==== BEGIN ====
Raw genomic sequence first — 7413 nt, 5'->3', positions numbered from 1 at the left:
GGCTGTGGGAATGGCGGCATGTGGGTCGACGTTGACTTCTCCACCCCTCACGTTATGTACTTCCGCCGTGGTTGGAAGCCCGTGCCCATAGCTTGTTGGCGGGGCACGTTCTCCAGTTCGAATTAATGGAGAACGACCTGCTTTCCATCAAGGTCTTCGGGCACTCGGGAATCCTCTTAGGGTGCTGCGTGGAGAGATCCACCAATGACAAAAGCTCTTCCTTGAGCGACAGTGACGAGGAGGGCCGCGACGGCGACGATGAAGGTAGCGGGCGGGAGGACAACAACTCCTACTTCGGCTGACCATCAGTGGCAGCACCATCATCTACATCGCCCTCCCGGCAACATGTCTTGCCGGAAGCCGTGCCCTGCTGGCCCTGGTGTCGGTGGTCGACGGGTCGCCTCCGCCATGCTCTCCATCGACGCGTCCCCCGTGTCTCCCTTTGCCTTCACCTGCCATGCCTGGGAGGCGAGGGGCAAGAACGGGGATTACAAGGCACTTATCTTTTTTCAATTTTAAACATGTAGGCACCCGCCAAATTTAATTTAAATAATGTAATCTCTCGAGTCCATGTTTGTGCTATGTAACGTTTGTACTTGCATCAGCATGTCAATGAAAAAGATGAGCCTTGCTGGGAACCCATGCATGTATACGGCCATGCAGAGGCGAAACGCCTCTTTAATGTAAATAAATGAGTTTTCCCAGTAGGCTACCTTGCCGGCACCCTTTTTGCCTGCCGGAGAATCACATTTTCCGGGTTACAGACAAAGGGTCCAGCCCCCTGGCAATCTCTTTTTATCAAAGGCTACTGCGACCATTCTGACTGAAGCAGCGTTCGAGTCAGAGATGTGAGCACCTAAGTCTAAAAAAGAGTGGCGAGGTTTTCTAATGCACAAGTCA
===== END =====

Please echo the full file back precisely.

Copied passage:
Raw genomic sequence first — 7413 nt, 5'->3', positions numbered from 1 at the left:
GGCTGTGGGAATGGCGGCATGTGGGTCGACGTTGACTTCTCCACCCCTCACGTTATGTACTTCCGCCGTGGTTGGAAGCCCGTGCCCATAGCTTGTTGGCGGGGCACGTTCTCCAGTTCGAATTAATGGAGAACGACCTGCTTTCCATCAAGGTCTTCGGGCACTCGGGAATCCTCTTAGGGTGCTGCGTGGAGAGATCCACCAATGACAAAAGCTCTTCCTTGAGCGACAGTGACGAGGAGGGCCGCGACGGCGACGATGAAGGTAGCGGGCGGGAGGACAACAACTCCTACTTCGGCTGACCATCAGTGGCAGCACCATCATCTACATCGCCCTCCCGGCAACATGTCTTGCCGGAAGCCGTGCCCTGCTGGCCCTGGTGTCGGTGGTCGACGGGTCGCCTCCGCCATGCTCTCCATCGACGCGTCCCCCGTGTCTCCCTTTGCCTTCACCTGCCATGCCTGGGAGGCGAGGGGCAAGAACGGGGATTACAAGGCACTTATCTTTTTTCAATTTTAAACATGTAGGCACCCGCCAAATTTAATTTAAATAATGTAATCTCTCGAGTCCATGTTTGTGCTATGTAACGTTTGTACTTGCATCAGCATGTCAATGAAAAAGATGAGCCTTGCTGGGAACCCATGCATGTATACGGCCATGCAGAGGCGAAACGCCTCTTTAATGTAAATAAATGAGTTTTCCCAGTAGGCTACCTTGCCGGCACCCTTTTTGCCTGCCGGAGAATCACATTTTCCGGGTTACAGACAAAGGGTCCAGCCCCCTGGCAATCTCTTTTTATCAAAGGCTACTGCGACCATTCTGACTGAAGCAGCGTTCGAGTCAGAGATGTGAGCACCTAAGTCTAAAAAAGAGTGGCGAGGTTTTCTAATGCACAAGTCA